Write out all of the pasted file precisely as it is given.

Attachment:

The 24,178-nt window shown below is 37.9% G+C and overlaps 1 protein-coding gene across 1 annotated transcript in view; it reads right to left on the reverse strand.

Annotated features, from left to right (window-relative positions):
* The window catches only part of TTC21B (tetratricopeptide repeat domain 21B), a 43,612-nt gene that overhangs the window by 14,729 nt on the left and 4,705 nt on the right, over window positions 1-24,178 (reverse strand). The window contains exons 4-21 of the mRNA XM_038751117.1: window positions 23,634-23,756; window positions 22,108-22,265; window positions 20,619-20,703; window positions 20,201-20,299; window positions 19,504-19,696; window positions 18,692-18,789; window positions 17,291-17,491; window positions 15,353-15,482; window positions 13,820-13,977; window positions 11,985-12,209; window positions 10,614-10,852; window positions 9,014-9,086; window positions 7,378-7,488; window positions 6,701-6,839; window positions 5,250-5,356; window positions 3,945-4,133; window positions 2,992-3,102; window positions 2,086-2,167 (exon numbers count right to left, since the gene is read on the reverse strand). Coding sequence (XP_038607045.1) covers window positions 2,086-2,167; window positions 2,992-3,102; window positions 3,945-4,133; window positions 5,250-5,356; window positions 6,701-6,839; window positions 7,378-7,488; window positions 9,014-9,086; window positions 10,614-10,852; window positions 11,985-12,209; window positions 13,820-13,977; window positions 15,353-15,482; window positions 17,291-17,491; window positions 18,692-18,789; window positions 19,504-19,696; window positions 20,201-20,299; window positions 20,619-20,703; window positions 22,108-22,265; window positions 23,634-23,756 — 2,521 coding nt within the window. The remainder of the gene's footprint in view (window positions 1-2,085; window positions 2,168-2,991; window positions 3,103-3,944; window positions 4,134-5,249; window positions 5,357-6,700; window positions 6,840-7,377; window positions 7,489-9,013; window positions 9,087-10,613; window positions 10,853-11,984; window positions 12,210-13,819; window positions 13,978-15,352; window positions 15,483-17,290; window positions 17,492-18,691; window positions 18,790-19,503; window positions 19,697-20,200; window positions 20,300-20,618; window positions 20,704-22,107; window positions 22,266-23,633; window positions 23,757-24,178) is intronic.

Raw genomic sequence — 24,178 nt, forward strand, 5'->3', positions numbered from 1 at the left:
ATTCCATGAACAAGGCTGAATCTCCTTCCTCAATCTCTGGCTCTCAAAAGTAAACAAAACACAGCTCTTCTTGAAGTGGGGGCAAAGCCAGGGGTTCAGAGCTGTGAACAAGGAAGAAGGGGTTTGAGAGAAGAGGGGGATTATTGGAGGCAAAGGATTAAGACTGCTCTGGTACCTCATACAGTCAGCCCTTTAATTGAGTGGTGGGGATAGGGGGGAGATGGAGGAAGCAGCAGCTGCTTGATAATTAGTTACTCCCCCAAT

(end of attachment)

The 24,178-nt window shown below is 37.9% G+C and overlaps 1 protein-coding gene across 1 annotated transcript in view; it reads right to left on the reverse strand.

Annotated features, from left to right (window-relative positions):
* The window catches only part of TTC21B (tetratricopeptide repeat domain 21B), a 43,612-nt gene that overhangs the window by 14,729 nt on the left and 4,705 nt on the right, over window positions 1-24,178 (reverse strand). The window contains exons 4-21 of the mRNA XM_038751117.1: window positions 23,634-23,756; window positions 22,108-22,265; window positions 20,619-20,703; window positions 20,201-20,299; window positions 19,504-19,696; window positions 18,692-18,789; window positions 17,291-17,491; window positions 15,353-15,482; window positions 13,820-13,977; window positions 11,985-12,209; window positions 10,614-10,852; window positions 9,014-9,086; window positions 7,378-7,488; window positions 6,701-6,839; window positions 5,250-5,356; window positions 3,945-4,133; window positions 2,992-3,102; window positions 2,086-2,167 (exon numbers count right to left, since the gene is read on the reverse strand). Coding sequence (XP_038607045.1) covers window positions 2,086-2,167; window positions 2,992-3,102; window positions 3,945-4,133; window positions 5,250-5,356; window positions 6,701-6,839; window positions 7,378-7,488; window positions 9,014-9,086; window positions 10,614-10,852; window positions 11,985-12,209; window positions 13,820-13,977; window positions 15,353-15,482; window positions 17,291-17,491; window positions 18,692-18,789; window positions 19,504-19,696; window positions 20,201-20,299; window positions 20,619-20,703; window positions 22,108-22,265; window positions 23,634-23,756 — 2,521 coding nt within the window. The remainder of the gene's footprint in view (window positions 1-2,085; window positions 2,168-2,991; window positions 3,103-3,944; window positions 4,134-5,249; window positions 5,357-6,700; window positions 6,840-7,377; window positions 7,489-9,013; window positions 9,087-10,613; window positions 10,853-11,984; window positions 12,210-13,819; window positions 13,978-15,352; window positions 15,483-17,290; window positions 17,492-18,691; window positions 18,790-19,503; window positions 19,697-20,200; window positions 20,300-20,618; window positions 20,704-22,107; window positions 22,266-23,633; window positions 23,757-24,178) is intronic.

Raw genomic sequence — 24,178 nt, forward strand, 5'->3', positions numbered from 1 at the left:
ATTCCATGAACAAGGCTGAATCTCCTTCCTCAATCTCTGGCTCTCAAAAGTAAACAAAACACAGCTCTTCTTGAAGTGGGGGCAAAGCCAGGGGTTCAGAGCTGTGAACAAGGAAGAAGGGGTTTGAGAGAAGAGGGGGATTATTGGAGGCAAAGGATTAAGACTGCTCTGGTACCTCATACAGTCAGCCCTTTAATTGAGTGGTGGGGATAGGGGGGAGATGGAGGAAGCAGCAGCTGCTTGATAATTAGTTACTCCCCCAAT